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Shades of Grey - Click to view! From the depths of side projects and guest appearances, an older and wiser Braille resurfaces with his sophomore solo recording, Shades of Grey. It has been a very long five years since Braille first blasted onto the scene with his amazing solo LifeFirst: Half the Battle. LifeFirst touted a who's who list of underground producers; DJ Kno of Cunninglynguists, CelphTitled, K IV and many more. The solid tracks that each producer contributed were a large part of the massive success enjoyed by the then seventeen-year-old Braille. Five years later Braille continues his tradition of enlisting top name producers. Shades of Grey boasts production by none other than 9th Wonder, who is enjoying his time in the limelight thanks to his efforts on Jay-Z's swan song, "The Black Album" and with his group Little Brother. Producer Tony Stone also unleashes his incredible talent and blesses the record with a half-dozen blazing-hot tracks.

Unbelievably amazing production is not the only aspect worth mentioning; meaty spiritual content is abundantly flourishing. A warning should be placed on this record: "Advisory - Spiritually Explicit Lyrics." Braille has grown up, and his lyrics have matured; Shades of Grey verbally runs circles around his past work. Where LifeFirst was very random and occasionally sporadic, Shades is like a pack of lionesses executing an organized attack on the much larger elephant—they just rip it apart. In this case Braille is waging an attack on those who would say that there are no moral absolutes, no black and white, just shades of grey. That is the concept for this album, and as it should be, the concept can be seen song after song. In "Right This Moment" Braille is able to take the principle of Galatians 6:7 and give it a bit of a hip-hop twist:

"Right this moment, another rapper gets shot
You'd act surprised, but there's something you forgot
We reap what we sow, each lyric is a seed
Guns ain't killing rock stars, they only murder emcees"

The title track delves into a more thoughtful side and does a great job of ending the album with this question and answer:

"What happens?, when all the light slowly fades away
And you try to see God inside a Shades of Grey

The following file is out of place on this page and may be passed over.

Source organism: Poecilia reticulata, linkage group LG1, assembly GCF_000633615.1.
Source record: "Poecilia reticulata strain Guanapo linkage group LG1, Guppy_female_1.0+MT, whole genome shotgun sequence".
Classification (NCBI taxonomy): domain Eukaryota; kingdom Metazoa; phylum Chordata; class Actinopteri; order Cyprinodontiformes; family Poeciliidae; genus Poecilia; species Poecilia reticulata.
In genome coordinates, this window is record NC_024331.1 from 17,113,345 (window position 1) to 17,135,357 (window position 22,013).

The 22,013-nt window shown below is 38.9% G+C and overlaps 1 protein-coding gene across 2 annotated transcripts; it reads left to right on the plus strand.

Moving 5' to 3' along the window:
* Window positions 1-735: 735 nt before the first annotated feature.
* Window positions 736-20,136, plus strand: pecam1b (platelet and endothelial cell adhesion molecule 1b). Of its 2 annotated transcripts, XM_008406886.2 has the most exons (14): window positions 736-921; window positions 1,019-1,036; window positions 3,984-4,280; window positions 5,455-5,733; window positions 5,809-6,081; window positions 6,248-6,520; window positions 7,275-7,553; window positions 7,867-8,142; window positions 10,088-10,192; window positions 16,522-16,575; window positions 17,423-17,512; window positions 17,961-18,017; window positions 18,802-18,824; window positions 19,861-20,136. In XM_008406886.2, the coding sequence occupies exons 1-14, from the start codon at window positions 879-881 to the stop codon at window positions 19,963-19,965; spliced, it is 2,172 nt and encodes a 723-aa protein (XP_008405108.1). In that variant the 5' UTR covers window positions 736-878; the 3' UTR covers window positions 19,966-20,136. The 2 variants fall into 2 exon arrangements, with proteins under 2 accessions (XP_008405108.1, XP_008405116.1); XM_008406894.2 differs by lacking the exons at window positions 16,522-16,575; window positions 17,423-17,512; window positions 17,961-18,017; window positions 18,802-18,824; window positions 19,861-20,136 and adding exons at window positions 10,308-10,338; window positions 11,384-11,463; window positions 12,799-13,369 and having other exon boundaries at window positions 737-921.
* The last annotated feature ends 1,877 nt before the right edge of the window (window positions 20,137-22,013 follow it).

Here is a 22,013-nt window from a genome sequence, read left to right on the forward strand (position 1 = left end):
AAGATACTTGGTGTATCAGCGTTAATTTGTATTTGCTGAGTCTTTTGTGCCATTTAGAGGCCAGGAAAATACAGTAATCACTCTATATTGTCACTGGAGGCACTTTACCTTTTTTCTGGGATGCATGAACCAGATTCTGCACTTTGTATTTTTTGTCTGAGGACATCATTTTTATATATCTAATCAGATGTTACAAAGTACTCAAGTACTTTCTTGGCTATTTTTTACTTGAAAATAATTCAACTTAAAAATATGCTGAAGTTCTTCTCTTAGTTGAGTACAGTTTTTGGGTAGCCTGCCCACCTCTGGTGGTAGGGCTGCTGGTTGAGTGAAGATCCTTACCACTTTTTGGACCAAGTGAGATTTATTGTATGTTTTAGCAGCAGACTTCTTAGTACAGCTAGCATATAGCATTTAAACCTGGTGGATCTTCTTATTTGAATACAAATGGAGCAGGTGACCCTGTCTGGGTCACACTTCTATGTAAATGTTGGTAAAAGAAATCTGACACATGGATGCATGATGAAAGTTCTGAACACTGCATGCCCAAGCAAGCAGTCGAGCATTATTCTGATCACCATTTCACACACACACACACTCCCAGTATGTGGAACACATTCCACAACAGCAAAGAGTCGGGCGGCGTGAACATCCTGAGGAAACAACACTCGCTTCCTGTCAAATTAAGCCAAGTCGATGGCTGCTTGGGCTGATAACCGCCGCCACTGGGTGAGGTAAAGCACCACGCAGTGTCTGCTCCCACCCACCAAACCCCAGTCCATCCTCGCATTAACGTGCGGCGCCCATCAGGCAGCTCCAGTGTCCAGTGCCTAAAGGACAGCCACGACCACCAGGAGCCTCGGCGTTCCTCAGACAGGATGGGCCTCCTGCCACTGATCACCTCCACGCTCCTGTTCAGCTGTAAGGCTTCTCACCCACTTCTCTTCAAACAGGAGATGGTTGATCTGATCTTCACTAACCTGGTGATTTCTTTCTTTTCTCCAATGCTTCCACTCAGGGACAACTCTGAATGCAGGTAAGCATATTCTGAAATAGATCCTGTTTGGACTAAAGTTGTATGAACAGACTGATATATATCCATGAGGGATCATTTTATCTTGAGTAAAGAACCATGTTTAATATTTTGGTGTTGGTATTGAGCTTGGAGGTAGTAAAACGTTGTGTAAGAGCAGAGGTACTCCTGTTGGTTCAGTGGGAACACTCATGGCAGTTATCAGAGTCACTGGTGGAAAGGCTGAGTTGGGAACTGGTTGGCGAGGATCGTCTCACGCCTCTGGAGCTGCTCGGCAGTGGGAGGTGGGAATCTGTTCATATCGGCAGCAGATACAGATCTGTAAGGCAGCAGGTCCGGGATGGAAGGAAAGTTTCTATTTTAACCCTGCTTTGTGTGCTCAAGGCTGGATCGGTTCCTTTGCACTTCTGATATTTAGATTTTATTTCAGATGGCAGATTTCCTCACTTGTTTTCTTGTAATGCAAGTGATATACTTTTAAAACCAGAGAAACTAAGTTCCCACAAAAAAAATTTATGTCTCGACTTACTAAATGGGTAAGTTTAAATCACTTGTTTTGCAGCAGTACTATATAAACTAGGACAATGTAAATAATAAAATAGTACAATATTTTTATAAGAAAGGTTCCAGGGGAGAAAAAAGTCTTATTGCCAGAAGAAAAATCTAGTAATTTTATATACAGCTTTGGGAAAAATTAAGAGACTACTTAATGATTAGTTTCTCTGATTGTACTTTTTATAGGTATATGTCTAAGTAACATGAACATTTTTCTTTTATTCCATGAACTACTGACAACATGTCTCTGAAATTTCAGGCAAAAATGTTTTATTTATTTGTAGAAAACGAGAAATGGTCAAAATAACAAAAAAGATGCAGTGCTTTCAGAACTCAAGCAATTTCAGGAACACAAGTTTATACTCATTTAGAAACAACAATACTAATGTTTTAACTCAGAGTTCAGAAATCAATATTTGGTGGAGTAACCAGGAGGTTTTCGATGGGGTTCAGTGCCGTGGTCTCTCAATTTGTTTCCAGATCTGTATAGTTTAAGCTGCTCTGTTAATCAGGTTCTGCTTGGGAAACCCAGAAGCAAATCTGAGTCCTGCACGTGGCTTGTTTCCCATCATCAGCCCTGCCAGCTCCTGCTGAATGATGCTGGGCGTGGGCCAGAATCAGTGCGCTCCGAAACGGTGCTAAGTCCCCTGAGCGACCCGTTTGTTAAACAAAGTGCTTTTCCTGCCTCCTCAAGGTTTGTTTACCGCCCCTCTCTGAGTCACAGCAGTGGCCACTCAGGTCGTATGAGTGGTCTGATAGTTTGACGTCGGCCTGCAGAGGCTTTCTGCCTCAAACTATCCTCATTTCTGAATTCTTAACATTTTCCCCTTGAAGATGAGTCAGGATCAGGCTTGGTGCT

He's ever-present, through our mistakes flaws and folly
He could have left me falling, but instead he called me
And I answered, silent and unsure what to say
Just thanking him for life even with the Shades of Grey"

"Hip Hop Music" is an ode to the art which Braille "creates." Over a Tony Stone beat and lovely scratches from Rob Swift of the X-Ecutioners, a love letter of sorts is written in almost the same vein Common wrote "I Used to Love H.E.R." In this letter Braille addresses those who have only seen the art of hip-hop being abused. A very honest, inspiring insight is given in the following lines:

"I can't say hip-hop is all bad cause it isn't
Sometimes it makes me mad and I eject it from my system
This is an art-form, a form of expression
Communication, something that youth relate with
Gang related or peace statements, it's all up to the artist
We got, freedom of speech and each aims for a different target"

Braille's vocal style has changed a great deal since '99. We were first introduced to the "new" Braille when he and Ohmega Watts released the song "Butterflies" as Return to Sender, yet another one of Braille's many side projects. His voice had switched from a soft-spoken, lazy swagger to a nasal, almost angry verbal assault. It was very different from LifeFirst, and it took some getting used to. At times it is still quite hard to sit through long listening sessions of this new nasally Braille. However, his new tone and delivery fit his new production incredibly. I suppose it is a bit of a trade off.

Both of Braille's rhyme slinging partners, Ohmega Watts and Othello, from Lightheaded make appearances, as well as manchild from mars ill and the charming Pigeon John. The multi-talented producer/emcee Ohmega Watts turns in the best performance. The others deliver solid verses but are nothing extraordinary; they really do not stand out from any of their past performances.

This is a great release and well worth your hard earned time and money. It will provide fuel for your thinking fire and actually engage your mind. That, in and of itself is a miracle for modern music. Braille is sincere in the message he delivers, and his sincerity is easily heard in his music. I enjoy this album most while driving and having the luxury of being able to ponder the thoughts that are stirred with each new listen. Go, buy the cd, come home and get all cozy, put on your headphones (don't mess up your hair though) and prepare yourself for Braille's discourse on moral absolutes with a hip hop twist.
- Josh Weekly
October 2004
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